My Car Quest

January 25, 2020

The Indispensable Phil Remington

by Mike Gulett –

I finally saw the movie, Ford v Ferrari and I enjoyed it very much. I believe it is not necessary to be a car race fan or even a car fan to like this movie. It helps that it is based on real events, even though there are discrepancies between the movie and some of the real events, it is still a good movie.

Phil Remington

Phil Remington – photo by Road & Track

The success of the Ford GT40 at Le Mans was a team effort as shown in the movie. While Phil Remington was portrayed in the movie by Ray McKinnon, I do not think he received the credit he deserved as an indispensable member of that team. It is possible that the Ford GT40 would not have won Le Mans without Remington’s efforts. In the movie he got credit for a quick change mechanism for the brakes, that turned out to be important. His other contributions to the success of the GT40 were overlooked in the movie. I know that a movie cannot go into all of the historic details due to time limitations and the attention span of the audience.

Even Lance Reventlow made the movie (there is a brief cameo by Giles Matthey playing Reventlow).

Remington’s finger prints are literally all over the following race cars: the Lance Reventlow Scarabs, Shelby Cobra Roadster, Shelby Cobra Daytona Coupe, Ford GT40 and Gurney’s All American Racing cars (where he spent more than 40 years).

He designed the Gurney hump which allowed 6ft 4in Dan Gurney to fit in the Ford GT40.

In the book Cobra: The First 40 Years, the author Trevor Legate wrote,

It was a remarkable stroke of good fortune that Phil Remington was building Scarabs at the Reventlow workshops in Venice when Shelby moved in. With nowhere else to go, Remington stayed, becoming Shelby’s chief engineer and his knowledge gained from the California hot-rod scene proved indispensable. He was a person who could build any part required for a car from whatever materials were at hand and have it ready before most other ‘engineers’ had found their toolbox.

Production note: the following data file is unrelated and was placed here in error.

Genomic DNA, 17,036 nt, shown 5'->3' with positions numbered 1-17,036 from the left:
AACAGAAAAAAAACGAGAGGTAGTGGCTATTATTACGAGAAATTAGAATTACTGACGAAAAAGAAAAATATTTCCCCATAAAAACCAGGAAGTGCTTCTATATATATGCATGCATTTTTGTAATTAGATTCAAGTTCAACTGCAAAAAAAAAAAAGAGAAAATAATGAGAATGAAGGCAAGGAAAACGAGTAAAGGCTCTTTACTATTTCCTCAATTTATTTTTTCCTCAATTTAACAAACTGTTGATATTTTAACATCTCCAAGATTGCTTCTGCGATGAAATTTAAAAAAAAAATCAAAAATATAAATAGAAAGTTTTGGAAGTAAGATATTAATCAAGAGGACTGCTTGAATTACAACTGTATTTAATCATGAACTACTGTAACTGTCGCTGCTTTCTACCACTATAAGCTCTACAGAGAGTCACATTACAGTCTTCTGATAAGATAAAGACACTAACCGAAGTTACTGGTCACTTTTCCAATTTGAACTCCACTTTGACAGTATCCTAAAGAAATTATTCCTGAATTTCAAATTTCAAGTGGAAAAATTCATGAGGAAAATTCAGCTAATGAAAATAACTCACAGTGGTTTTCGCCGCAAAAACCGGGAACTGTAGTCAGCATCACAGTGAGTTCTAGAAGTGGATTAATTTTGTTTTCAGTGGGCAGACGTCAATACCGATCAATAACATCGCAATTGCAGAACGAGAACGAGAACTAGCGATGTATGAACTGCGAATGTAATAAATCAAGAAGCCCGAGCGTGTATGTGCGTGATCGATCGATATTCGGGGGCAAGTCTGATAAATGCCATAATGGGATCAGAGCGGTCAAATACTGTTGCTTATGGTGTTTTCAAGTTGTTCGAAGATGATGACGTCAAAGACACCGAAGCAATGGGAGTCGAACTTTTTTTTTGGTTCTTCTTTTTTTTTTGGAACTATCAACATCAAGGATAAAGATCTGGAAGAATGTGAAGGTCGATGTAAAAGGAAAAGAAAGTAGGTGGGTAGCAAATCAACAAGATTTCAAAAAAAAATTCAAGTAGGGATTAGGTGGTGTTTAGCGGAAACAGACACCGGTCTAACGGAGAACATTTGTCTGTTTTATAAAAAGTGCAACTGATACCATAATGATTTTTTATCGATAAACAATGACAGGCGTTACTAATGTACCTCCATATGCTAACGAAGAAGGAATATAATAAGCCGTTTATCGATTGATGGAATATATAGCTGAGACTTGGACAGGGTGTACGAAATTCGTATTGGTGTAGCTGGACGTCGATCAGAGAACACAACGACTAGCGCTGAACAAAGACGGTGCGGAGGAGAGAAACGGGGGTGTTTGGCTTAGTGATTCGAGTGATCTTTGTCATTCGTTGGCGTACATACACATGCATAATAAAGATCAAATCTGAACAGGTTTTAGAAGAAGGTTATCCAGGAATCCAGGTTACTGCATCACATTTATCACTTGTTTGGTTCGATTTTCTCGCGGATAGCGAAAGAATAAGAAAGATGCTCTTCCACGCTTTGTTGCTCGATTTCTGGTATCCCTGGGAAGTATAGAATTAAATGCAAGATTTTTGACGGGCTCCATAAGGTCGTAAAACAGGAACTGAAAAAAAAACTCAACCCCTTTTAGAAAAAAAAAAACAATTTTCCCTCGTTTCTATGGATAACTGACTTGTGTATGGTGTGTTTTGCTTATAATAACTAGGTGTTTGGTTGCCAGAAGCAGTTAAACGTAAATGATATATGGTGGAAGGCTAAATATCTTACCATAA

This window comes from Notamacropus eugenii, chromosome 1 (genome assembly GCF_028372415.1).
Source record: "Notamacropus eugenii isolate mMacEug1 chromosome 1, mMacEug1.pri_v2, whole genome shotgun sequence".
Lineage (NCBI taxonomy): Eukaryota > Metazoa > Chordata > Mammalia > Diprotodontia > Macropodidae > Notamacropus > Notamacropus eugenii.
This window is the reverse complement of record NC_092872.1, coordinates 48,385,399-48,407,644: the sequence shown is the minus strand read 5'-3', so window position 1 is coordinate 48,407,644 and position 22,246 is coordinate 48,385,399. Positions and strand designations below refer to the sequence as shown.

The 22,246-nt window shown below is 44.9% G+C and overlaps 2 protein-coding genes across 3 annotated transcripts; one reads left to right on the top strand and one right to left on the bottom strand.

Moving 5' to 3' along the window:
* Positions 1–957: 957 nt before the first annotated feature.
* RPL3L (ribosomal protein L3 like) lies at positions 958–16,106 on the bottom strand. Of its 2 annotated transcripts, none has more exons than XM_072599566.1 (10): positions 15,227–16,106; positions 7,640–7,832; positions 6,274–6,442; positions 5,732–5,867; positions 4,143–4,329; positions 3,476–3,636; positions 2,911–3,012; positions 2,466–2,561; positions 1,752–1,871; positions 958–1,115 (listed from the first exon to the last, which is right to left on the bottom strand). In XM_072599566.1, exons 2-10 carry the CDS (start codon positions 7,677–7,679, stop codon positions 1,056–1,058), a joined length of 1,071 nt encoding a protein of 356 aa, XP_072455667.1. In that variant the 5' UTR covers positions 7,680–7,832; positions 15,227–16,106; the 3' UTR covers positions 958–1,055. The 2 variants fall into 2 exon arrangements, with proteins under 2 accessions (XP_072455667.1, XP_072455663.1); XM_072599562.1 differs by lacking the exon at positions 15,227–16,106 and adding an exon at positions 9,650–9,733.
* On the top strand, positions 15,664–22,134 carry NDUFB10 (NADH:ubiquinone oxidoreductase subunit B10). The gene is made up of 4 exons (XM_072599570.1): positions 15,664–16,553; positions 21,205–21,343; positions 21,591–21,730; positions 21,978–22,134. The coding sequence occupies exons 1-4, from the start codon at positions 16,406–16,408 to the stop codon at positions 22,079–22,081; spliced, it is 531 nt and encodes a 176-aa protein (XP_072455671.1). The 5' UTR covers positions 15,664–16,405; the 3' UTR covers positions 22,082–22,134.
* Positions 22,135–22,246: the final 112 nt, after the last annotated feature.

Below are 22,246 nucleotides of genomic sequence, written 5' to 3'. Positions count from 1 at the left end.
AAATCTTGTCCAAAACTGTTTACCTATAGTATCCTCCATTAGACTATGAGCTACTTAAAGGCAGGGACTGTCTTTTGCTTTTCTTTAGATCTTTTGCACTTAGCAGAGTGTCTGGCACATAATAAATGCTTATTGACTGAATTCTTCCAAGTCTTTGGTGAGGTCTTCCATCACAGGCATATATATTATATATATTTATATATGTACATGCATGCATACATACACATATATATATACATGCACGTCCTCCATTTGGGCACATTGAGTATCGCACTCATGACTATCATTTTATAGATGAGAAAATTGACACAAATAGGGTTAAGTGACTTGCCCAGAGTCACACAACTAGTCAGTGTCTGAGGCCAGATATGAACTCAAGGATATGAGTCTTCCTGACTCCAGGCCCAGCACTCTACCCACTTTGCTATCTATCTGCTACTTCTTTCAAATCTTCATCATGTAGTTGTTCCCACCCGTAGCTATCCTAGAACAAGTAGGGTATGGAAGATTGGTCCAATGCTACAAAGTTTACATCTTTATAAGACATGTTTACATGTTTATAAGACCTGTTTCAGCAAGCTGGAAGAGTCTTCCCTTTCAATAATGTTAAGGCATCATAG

This past August in Carmel during Monterey Car Week I was speaking to Peter Brock and I mentioned how fortunate Carroll Shelby was to have been able to take over the facilities, equipment and people from the Lance Reventlow Scarab race team. He immediately said “the key was Phil Remington”.

Even Carroll Shelby agrees that Remington was indispensable, Shelby wrote in The Cobra Story in 1965,

Phil Remington is…probably one of the most indispensable people in the company. He not only has a unique basic understanding of automobile engineering, but he’s also one of the finest craftsmen in the world.

If you have not yet seen this movie I think you will like it, just do not pay attention to all of the historic details. This movie will introduce many people to the thrill and challenge of racing – and to some of the great heros of car racing.

Let us know what you think in the Comments.

 

 

Ken Miles and Phil Remington

Ken Miles and Phil Remington – Road & Track Archives

Summary
The Indispensable Phil Remington
Article Name
The Indispensable Phil Remington
Description
In the movie Ford v Ferrari I do not think that Phil Remington received the credit he deserved as a member of the GT40 team. It is possible that the Ford GT40 would not have won Le Mans without Remington.
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Comments

  1. Michael Hipperson says

    You get a full appreciation of Phil in the Netflix
    ‘ Shelby American’ film
    Chap was awesome !

  2. wallace wyss says

    “Rem” was part of two other American sports car ventures first, one the Edwatds, and then Reventlow. So by the time he met Shelby, he knew the drill. Also in WWII he was stationed in England at an air base, fixing bombers that got shot up. I imagine his skills as a pre war hot rodder came in handy, and I bet he contributed ideas for making the planes easier to work on. It was great of Dan Gurney to employ him right to the end, because Phil was only happy if he was working.

  3. Michael Hipperson says

    Do you the name of the Airbase in the UK?
    I live in East Anglia which was a main area for
    airfields

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